Tensions between Poland and Ukraine have intensified over food export issues, leading Polish Prime Minister Mateusz Morawiecki to recently suggest that Poland might cease supplying weapons to Ukraine.
A Misunderstood Statement?
According to Xinhua News Agency, Morawiecki stated on social media that Poland would no longer transfer weapons to Ukraine, emphasizing the need to arm Poland with more modern weaponry. However, Polish President Andrzej Duda later clarified that Morawiecki had been "misunderstood in the worst possible way," explaining that Poland would simply not provide Ukraine with its latest weapons. Government spokesperson Piotr Müller further clarified that Poland would only deliver previously agreed-upon ammunition and military equipment.
Poland has been a significant supporter of Ukraine, especially during the onset of the Ukrainian crisis, supplying a substantial amount of weaponry. Reports indicate that Poland has provided over 200 Soviet-style tanks and several MiG-29 fighter jets, depleting about a third of its military equipment. Polish authorities have stated they are replenishing their arsenal with more modern equipment.
The Root of the Dispute: Food Exports
Ukraine, often referred to as the "breadbasket of Europe," exports more than 10% of the world's corn and wheat. Since the Ukrainian crisis began, its food exports have faced significant challenges. Even after Russia and Ukraine signed the Black Sea Grain Agreement in July 2022 under UN mediation, Ukrainian grain exports struggled to recover, leading to massive backlogs.
This surplus, initially intended for global markets, accumulated in Eastern European countries due to transportation disruptions. As a result, large quantities of cheap Ukrainian grain flooded countries like Poland. Estimates suggest that the influx of inexpensive Ukrainian grain has caused a loss of around 500 billion euros for farmers in other Eastern European nations.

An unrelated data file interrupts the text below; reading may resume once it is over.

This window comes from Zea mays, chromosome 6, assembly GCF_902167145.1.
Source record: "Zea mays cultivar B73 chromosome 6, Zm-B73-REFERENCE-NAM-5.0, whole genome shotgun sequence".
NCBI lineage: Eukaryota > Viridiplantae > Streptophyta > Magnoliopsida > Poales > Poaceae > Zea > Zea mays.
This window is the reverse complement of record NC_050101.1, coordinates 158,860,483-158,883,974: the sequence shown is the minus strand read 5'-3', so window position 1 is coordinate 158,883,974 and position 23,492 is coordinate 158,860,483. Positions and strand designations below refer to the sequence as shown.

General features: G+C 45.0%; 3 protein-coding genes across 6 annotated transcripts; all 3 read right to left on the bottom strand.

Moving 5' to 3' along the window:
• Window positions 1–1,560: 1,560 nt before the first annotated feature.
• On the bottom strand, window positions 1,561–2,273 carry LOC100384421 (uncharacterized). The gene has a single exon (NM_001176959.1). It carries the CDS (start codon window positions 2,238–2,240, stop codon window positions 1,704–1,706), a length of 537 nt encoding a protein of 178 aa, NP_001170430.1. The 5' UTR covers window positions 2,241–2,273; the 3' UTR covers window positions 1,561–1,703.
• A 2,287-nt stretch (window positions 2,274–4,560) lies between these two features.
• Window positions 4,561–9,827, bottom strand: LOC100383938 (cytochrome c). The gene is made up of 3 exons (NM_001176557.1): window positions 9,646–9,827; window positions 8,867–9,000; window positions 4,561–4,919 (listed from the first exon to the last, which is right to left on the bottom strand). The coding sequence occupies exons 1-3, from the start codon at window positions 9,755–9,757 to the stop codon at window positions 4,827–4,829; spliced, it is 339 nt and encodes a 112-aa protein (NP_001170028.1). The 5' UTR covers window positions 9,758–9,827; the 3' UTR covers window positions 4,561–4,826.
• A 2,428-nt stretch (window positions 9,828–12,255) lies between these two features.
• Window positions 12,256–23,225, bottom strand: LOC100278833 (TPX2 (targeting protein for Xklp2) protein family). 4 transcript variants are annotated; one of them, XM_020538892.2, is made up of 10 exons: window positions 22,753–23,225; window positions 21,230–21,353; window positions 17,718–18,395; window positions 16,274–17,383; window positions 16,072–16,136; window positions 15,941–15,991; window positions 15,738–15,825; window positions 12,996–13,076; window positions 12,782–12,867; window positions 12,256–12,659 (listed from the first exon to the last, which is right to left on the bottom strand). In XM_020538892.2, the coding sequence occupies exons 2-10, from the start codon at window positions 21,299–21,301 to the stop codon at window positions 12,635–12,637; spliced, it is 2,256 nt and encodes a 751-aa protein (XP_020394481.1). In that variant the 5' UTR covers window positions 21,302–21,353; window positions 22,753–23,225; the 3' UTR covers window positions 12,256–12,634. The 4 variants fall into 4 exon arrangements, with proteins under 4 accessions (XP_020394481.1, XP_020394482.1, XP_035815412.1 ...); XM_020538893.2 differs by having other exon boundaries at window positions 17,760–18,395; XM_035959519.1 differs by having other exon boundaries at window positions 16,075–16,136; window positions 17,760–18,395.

In April, the Polish government decided to ban the import of grain and other foods from Ukraine to protect its agriculture. In May, the European Commission banned the export of certain Ukrainian agricultural products to five EU countries, including Poland. However, in September, the EU lifted the ban, but Hungary, Poland, and Slovakia unilaterally extended their bans on Ukrainian grain imports. In response, Ukraine filed a lawsuit with the World Trade Organization.
Ukrainian President Volodymyr Zelensky sharply criticized these countries at the United Nations General Assembly. The Ukrainian Prime Minister also warned on social media that if Poland and Hungary did not lift their bans, Ukraine would impose restrictions on certain agricultural products from these countries, including Polish apples. Ukraine is the fourth-largest importer of Polish apples.
In retaliation, Morawiecki announced the halt in weapon supplies to Ukraine. This decision might be influenced by the upcoming national elections in Poland. With rising public sentiment in Poland favoring protective measures for local farmers, the ruling Law and Justice Party, to which Morawiecki belongs, feels the pressure to take a tougher stance against Ukraine.
As of August this year, Poland has provided military assistance worth $3.3 billion to Ukraine, ranking sixth globally, following the U.S., Germany, the U.K., Norway, and Denmark.
The U.S., which has been continuously supplying ammunition to Ukraine, is nearing its stockpile limits. U.S. National Security Advisor Jake Sullivan mentioned that it would take years to produce the required amount of ammunition, while U.S. Defense Secretary Lloyd Austin stated that the heavy weapon usage by Ukraine and Russia has put significant pressure on the global ammunition and artillery supply. With a global weapon shortage looming, Ukraine's weapon reserves could be impacted if it loses Poland's support.